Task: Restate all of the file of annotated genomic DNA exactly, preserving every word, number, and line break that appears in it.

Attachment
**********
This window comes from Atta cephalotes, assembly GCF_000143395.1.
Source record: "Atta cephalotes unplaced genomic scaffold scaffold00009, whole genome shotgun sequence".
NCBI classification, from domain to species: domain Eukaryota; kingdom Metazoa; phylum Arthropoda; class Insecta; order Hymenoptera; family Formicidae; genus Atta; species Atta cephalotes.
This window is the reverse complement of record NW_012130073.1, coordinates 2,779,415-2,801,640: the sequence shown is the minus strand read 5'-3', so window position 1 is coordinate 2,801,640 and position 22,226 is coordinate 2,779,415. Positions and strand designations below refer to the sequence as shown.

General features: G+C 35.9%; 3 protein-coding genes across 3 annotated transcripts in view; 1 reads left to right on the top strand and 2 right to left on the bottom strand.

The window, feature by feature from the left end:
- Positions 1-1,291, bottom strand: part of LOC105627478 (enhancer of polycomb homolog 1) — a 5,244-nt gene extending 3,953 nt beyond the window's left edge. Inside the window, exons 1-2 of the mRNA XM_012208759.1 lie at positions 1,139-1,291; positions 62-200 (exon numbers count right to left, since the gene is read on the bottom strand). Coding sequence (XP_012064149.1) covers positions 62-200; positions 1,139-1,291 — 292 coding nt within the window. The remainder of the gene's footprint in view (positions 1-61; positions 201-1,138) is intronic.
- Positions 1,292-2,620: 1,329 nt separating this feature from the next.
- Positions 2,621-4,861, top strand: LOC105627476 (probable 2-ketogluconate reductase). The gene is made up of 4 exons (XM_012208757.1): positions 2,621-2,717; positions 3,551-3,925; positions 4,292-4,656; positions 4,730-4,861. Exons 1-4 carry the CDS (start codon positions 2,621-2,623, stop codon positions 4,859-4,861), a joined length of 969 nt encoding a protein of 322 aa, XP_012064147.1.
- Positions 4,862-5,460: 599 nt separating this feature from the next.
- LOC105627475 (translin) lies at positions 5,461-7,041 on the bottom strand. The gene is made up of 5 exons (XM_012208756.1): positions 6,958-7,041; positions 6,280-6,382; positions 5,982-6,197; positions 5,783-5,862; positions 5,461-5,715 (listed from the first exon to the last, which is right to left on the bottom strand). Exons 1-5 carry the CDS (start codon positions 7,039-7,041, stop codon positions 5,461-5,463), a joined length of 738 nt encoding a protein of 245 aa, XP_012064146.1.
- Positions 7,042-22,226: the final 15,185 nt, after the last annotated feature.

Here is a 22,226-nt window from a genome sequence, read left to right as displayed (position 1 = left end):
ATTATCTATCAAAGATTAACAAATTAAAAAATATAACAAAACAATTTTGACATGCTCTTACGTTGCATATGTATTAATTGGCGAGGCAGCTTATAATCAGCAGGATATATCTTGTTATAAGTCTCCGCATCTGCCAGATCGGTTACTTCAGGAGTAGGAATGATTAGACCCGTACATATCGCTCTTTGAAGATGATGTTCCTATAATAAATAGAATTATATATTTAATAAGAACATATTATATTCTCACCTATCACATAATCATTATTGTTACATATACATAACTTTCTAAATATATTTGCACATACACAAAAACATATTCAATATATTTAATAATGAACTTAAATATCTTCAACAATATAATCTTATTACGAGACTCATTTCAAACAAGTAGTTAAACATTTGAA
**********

This window comes from Atta cephalotes, assembly GCF_000143395.1.
Source record: "Atta cephalotes unplaced genomic scaffold scaffold00009, whole genome shotgun sequence".
NCBI classification, from domain to species: domain Eukaryota; kingdom Metazoa; phylum Arthropoda; class Insecta; order Hymenoptera; family Formicidae; genus Atta; species Atta cephalotes.
This window is the reverse complement of record NW_012130073.1, coordinates 2,779,415-2,801,640: the sequence shown is the minus strand read 5'-3', so window position 1 is coordinate 2,801,640 and position 22,226 is coordinate 2,779,415. Positions and strand designations below refer to the sequence as shown.

General features: G+C 35.9%; 3 protein-coding genes across 3 annotated transcripts in view; 1 reads left to right on the top strand and 2 right to left on the bottom strand.

The window, feature by feature from the left end:
- Positions 1-1,291, bottom strand: part of LOC105627478 (enhancer of polycomb homolog 1) — a 5,244-nt gene extending 3,953 nt beyond the window's left edge. Inside the window, exons 1-2 of the mRNA XM_012208759.1 lie at positions 1,139-1,291; positions 62-200 (exon numbers count right to left, since the gene is read on the bottom strand). Coding sequence (XP_012064149.1) covers positions 62-200; positions 1,139-1,291 — 292 coding nt within the window. The remainder of the gene's footprint in view (positions 1-61; positions 201-1,138) is intronic.
- Positions 1,292-2,620: 1,329 nt separating this feature from the next.
- Positions 2,621-4,861, top strand: LOC105627476 (probable 2-ketogluconate reductase). The gene is made up of 4 exons (XM_012208757.1): positions 2,621-2,717; positions 3,551-3,925; positions 4,292-4,656; positions 4,730-4,861. Exons 1-4 carry the CDS (start codon positions 2,621-2,623, stop codon positions 4,859-4,861), a joined length of 969 nt encoding a protein of 322 aa, XP_012064147.1.
- Positions 4,862-5,460: 599 nt separating this feature from the next.
- LOC105627475 (translin) lies at positions 5,461-7,041 on the bottom strand. The gene is made up of 5 exons (XM_012208756.1): positions 6,958-7,041; positions 6,280-6,382; positions 5,982-6,197; positions 5,783-5,862; positions 5,461-5,715 (listed from the first exon to the last, which is right to left on the bottom strand). Exons 1-5 carry the CDS (start codon positions 7,039-7,041, stop codon positions 5,461-5,463), a joined length of 738 nt encoding a protein of 245 aa, XP_012064146.1.
- Positions 7,042-22,226: the final 15,185 nt, after the last annotated feature.

Here is a 22,226-nt window from a genome sequence, read left to right as displayed (position 1 = left end):
ATTATCTATCAAAGATTAACAAATTAAAAAATATAACAAAACAATTTTGACATGCTCTTACGTTGCATATGTATTAATTGGCGAGGCAGCTTATAATCAGCAGGATATATCTTGTTATAAGTCTCCGCATCTGCCAGATCGGTTACTTCAGGAGTAGGAATGATTAGACCCGTACATATCGCTCTTTGAAGATGATGTTCCTATAATAAATAGAATTATATATTTAATAAGAACATATTATATTCTCACCTATCACATAATCATTATTGTTACATATACATAACTTTCTAAATATATTTGCACATACACAAAAACATATTCAATATATTTAATAATGAACTTAAATATCTTCAACAATATAATCTTATTACGAGACTCATTTCAAACAAGTAGTTAAACATTTGAA